By Doug Wojcieszak.
Recent racial unrest has made many Americans — including the medical community — reflect on our nation’s racial history. The pandemic and our hopes for the COVID-19 vaccines, however, should make the medical community reflect deeper on the history of Black Americans and American medicine and how the future can be different.
Recent surveys show Black Americans have expressed the most hesitancy about taking the COVID vaccines, yet the Black community has suffered disproportionally during this pandemic. Indeed, the vaccine is the way out of this crisis for Black Americans and the rest of us. Some commentators attribute the vaccine reluctance of Black people to the legacy of the Tuskegee syphilis research program, but this is a historical oversimplification no different than high school history books that boil down the civil rights movement to Rosa Parks and Martin Luther King, Jr. Ironically, many Black Americans have little understanding of the Tuskegee experiments, yet they are leery of American medicine, especially medical research.
Harriet Washington’s “Medical Apartheid,” published 14 years before George Floyd’s death and the pandemic, details the tragic history of the Black community’s interface with American medicine, starting with slavery. Countless physicians profited handsomely from the South’s peculiar institution, and American medical publications provided a scientific rationale for slavery by claiming Black people had inferior intelligence, yet they were uniquely fit for hard manual labor. Physicians also experimented on slaves, including Dr. James Marion Sims who used un-anesthetized Black female slaves to perfect surgical repairs for vesicovaginal fistulas. Unfortunately, the medical horrors did not stop with Emancipation. The racist medical abuse continued for the next 100+ years and ranged from American medical colleges routinely robbing Black cemeteries for unethical research projects, to radiation experiments and the infamous Tuskegee syphilis study. These historical facts are not widely distributed in print, yet they have been passed down through the oral history of the Black community. Any wonder Black Americans are afraid of American medicine, including the COVID vaccines?
Harriet Washington states that modern medicine, including present-day medical research, should not be considered a risk for the Black community, however, the emotional damage persists. Trusting modern medicine is a major leap for many Black Americans. American medicine needs to build trust with Black Americans.
In my work in the disclosure and apology movement, I have seen the medical community break trust with countless patients and families due to undisclosed and unresolved medical errors. Though medical errors are always unintentional acts (no doctor or nurse wants to hurt patients), honest mistakes have historically been compounded by intentional unethical acts including lies and cover ups. These deny and defend tactics are a unique form of evil that has ruined the lives of countless consumers. Fortunately, the disclosure and apology movement has grown in popularity. Clinicians are now encouraged apologize to patients and families, which includes sharing details of errors, proposed safety fixes, and upfront compensation. Trust has been rebuilt between clinicians and consumers in some of the worst cases of medical errors, including crippling injuries and deaths. I believe the disclosure and apology movement is instructive not only for patient safety but also concerning the historical medical injustices suffered by Black Americans.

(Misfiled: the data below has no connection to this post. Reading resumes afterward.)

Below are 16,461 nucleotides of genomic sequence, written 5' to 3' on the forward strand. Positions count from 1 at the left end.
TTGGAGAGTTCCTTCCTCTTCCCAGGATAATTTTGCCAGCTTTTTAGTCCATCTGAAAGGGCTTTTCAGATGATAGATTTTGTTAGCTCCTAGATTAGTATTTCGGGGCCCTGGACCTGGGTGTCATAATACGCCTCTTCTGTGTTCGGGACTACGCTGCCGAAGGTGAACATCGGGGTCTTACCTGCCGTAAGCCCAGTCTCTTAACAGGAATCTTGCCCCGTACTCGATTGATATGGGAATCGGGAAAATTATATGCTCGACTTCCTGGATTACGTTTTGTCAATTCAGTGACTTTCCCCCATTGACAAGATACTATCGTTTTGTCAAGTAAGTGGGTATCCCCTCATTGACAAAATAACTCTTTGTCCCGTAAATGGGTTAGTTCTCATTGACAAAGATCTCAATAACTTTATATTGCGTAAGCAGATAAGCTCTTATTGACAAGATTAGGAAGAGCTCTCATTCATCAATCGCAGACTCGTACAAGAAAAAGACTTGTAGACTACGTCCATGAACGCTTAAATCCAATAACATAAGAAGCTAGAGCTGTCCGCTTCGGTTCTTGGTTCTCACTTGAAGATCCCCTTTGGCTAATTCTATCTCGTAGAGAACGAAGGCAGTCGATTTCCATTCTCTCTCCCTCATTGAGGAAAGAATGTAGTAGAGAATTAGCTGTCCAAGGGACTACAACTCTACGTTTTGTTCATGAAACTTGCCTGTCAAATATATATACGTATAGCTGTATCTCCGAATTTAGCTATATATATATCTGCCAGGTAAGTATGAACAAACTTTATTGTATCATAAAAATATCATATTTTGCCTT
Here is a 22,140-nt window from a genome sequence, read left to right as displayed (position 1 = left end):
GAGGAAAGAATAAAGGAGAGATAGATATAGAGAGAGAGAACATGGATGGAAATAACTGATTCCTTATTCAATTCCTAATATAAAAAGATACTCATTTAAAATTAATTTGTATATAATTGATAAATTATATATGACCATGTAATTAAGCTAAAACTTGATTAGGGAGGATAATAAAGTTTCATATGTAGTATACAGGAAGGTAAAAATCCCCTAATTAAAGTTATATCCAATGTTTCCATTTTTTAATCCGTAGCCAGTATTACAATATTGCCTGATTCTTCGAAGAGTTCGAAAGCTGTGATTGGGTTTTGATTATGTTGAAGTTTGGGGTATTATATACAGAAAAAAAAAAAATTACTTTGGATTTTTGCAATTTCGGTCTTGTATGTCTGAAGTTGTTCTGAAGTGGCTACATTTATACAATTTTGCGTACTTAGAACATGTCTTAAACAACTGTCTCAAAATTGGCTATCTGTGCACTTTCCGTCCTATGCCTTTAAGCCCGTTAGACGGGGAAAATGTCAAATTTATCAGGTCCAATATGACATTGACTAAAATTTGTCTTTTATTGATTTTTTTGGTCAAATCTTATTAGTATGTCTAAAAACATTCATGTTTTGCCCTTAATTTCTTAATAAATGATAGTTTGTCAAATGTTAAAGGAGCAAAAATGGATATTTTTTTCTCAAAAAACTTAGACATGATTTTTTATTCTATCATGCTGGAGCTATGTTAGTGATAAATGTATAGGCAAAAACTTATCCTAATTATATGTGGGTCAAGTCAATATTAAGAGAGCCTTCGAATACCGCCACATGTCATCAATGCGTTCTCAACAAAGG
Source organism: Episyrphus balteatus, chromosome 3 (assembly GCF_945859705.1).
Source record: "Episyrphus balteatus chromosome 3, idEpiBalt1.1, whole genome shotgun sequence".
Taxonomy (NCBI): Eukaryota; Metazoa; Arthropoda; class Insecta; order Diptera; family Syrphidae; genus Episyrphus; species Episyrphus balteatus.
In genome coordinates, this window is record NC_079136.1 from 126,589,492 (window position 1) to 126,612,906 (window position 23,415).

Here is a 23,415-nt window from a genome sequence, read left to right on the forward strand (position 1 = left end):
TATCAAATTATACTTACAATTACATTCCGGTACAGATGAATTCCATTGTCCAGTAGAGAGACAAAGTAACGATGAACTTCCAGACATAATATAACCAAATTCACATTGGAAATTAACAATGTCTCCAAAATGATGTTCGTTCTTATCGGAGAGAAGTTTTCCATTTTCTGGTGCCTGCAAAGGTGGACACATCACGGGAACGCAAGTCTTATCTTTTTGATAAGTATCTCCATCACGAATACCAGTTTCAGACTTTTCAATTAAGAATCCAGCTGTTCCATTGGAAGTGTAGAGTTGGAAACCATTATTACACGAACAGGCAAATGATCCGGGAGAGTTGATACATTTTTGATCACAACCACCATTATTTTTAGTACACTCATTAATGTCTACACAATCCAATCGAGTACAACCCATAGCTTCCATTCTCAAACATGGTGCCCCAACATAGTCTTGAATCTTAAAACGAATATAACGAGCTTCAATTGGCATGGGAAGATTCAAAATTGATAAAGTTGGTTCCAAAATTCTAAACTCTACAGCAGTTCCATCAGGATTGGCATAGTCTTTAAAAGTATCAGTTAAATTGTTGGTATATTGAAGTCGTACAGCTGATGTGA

Some may worry that revisiting this history will create more fear, but Washington argues that a complete telling of this story is necessary:
“The challenge is to prepare the way for a new openness to medical research on the part of African Americans…I do not see how this can be accomplished without candor, because the traditional strategy of ostrichlike denial merely heights mistrust….physicians, patients, and ethicists must also understand that acknowledging abuse and encouraging African Americans to participate in medical research are compatible goals.” (pages 386, 388).
Washington makes a strong argument that historical disclosure and apology will unlock the “bounty of the American health-care system” (page 15) for the Black community.
There have been attempts at apology to the Black community, including President Clinton apologizing for the Tuskegee syphilis study and unethical radiation experiments (pages 189, 240-241). The Medical College of Georgia was candid and cooperative concerning the 9,800 human skeletal remains – many of them from Black Americans – found in their basement during a construction project (pages 121-123). Even the American Medical Association apologized to the National Medical Association for racist acts. These apologies, however, have been isolated events quickly forgotten by most. More comprehensive, sustained candor is needed.
This history needs to be told and acknowledged. Black Americans need to hear that the American medical community and the American public understand this history and appreciate their legitimate fears. Black Americans need to be shown how things have changed, including the protections now in place for consumers and research participants. Finally, Black Americans need to hear the same words desired by every family who has experienced medical errors: “I am sorry.”
Author: Doug Wojcieszak
Affiliation: Founder and President, Sorry Works!
Social media account of post author: @sorryworks